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Semir Zeki

Professor of Neuroaesthetics, University College London

Semir Zeki is a British neurobiologist who has specialized in studying the primate visual brain and the neural correlates of affective states, such as the experience of love, desire, and beauty that are generated by sensory inputs within the field of neuroesthetics. 

He was educated at University College London (UCL), where he was Henry Head Research Fellow of the Royal Society before being appointed Professor of Neurobiology. Since 2008 he has been Professor of Neuroesthetics at UCL.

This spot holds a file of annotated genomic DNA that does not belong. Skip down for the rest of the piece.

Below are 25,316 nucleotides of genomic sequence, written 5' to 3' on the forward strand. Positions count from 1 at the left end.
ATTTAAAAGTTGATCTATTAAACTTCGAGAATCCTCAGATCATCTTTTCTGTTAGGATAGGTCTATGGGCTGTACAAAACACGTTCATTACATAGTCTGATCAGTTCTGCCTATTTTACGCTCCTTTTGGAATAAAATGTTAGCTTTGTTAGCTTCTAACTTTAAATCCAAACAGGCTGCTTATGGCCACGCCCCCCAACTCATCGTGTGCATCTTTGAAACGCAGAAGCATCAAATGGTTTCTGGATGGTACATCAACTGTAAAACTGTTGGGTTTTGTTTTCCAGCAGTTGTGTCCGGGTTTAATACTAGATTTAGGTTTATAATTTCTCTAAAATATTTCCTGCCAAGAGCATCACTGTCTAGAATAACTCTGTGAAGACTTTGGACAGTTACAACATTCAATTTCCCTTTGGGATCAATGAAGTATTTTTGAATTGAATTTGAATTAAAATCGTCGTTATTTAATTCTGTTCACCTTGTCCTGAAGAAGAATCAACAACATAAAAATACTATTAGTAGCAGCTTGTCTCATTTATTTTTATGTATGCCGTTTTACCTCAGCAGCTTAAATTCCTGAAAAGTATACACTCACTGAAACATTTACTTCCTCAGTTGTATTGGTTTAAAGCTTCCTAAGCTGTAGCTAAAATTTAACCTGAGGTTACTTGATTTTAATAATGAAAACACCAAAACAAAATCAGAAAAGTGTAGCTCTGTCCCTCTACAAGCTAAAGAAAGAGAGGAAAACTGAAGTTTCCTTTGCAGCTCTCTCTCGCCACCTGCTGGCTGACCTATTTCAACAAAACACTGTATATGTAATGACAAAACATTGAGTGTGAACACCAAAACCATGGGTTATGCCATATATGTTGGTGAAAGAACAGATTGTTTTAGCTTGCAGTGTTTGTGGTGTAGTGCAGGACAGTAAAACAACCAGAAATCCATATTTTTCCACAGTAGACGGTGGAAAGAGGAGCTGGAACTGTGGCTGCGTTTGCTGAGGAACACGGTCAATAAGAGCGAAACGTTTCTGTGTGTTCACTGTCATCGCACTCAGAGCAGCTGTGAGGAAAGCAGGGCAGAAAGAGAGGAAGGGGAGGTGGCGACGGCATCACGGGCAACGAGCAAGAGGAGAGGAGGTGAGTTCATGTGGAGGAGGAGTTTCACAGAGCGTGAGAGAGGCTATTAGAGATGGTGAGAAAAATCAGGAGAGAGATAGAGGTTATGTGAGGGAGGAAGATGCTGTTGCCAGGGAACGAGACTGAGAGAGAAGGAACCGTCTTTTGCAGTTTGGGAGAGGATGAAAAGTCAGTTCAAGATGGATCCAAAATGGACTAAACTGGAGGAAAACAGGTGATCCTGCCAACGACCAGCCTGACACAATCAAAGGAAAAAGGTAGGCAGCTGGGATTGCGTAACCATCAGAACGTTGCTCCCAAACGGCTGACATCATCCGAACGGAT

Zeki’s early work was mainly anatomical in nature and consisted of charting visual areas in the primate brain by studying their connections, leading him to define several visual areas lying anterior to the primary visual cortex (area V1) of the brain. This was followed by recording from single cells in these areas, which led him to the view (a) that there is a functional specialization in the visual cortex, with different visual areas undertaking different visual tasks, such as the processing of color, motion, and form and (b) that the visual brain processes these different attributes in parallel.